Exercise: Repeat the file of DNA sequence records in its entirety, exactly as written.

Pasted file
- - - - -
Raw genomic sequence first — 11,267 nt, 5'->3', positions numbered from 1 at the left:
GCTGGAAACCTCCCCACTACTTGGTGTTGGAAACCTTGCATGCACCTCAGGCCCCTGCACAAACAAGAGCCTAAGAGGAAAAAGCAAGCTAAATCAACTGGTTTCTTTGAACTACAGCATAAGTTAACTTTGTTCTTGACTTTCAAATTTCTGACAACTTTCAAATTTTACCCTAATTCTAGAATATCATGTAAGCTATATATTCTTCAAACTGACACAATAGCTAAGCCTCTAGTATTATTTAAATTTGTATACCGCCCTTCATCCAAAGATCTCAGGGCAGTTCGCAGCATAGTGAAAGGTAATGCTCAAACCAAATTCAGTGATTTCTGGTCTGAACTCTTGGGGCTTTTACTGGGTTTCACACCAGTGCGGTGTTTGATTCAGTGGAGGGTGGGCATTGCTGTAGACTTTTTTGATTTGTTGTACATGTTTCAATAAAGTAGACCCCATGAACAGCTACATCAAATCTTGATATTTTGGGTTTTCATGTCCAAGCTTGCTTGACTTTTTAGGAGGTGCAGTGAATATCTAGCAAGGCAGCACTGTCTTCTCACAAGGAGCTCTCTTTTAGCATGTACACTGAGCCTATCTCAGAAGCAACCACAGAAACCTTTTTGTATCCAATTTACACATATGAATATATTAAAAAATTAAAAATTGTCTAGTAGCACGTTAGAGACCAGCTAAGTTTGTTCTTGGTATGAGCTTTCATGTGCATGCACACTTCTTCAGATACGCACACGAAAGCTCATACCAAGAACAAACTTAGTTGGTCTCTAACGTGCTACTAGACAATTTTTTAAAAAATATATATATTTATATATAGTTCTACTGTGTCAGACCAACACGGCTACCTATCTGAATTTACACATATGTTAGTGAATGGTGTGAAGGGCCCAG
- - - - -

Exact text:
Raw genomic sequence first — 11,267 nt, 5'->3', positions numbered from 1 at the left:
GCTGGAAACCTCCCCACTACTTGGTGTTGGAAACCTTGCATGCACCTCAGGCCCCTGCACAAACAAGAGCCTAAGAGGAAAAAGCAAGCTAAATCAACTGGTTTCTTTGAACTACAGCATAAGTTAACTTTGTTCTTGACTTTCAAATTTCTGACAACTTTCAAATTTTACCCTAATTCTAGAATATCATGTAAGCTATATATTCTTCAAACTGACACAATAGCTAAGCCTCTAGTATTATTTAAATTTGTATACCGCCCTTCATCCAAAGATCTCAGGGCAGTTCGCAGCATAGTGAAAGGTAATGCTCAAACCAAATTCAGTGATTTCTGGTCTGAACTCTTGGGGCTTTTACTGGGTTTCACACCAGTGCGGTGTTTGATTCAGTGGAGGGTGGGCATTGCTGTAGACTTTTTTGATTTGTTGTACATGTTTCAATAAAGTAGACCCCATGAACAGCTACATCAAATCTTGATATTTTGGGTTTTCATGTCCAAGCTTGCTTGACTTTTTAGGAGGTGCAGTGAATATCTAGCAAGGCAGCACTGTCTTCTCACAAGGAGCTCTCTTTTAGCATGTACACTGAGCCTATCTCAGAAGCAACCACAGAAACCTTTTTGTATCCAATTTACACATATGAATATATTAAAAAATTAAAAATTGTCTAGTAGCACGTTAGAGACCAGCTAAGTTTGTTCTTGGTATGAGCTTTCATGTGCATGCACACTTCTTCAGATACGCACACGAAAGCTCATACCAAGAACAAACTTAGTTGGTCTCTAACGTGCTACTAGACAATTTTTTAAAAAATATATATATTTATATATAGTTCTACTGTGTCAGACCAACACGGCTACCTATCTGAATTTACACATATGTTAGTGAATGGTGTGAAGGGCCCAG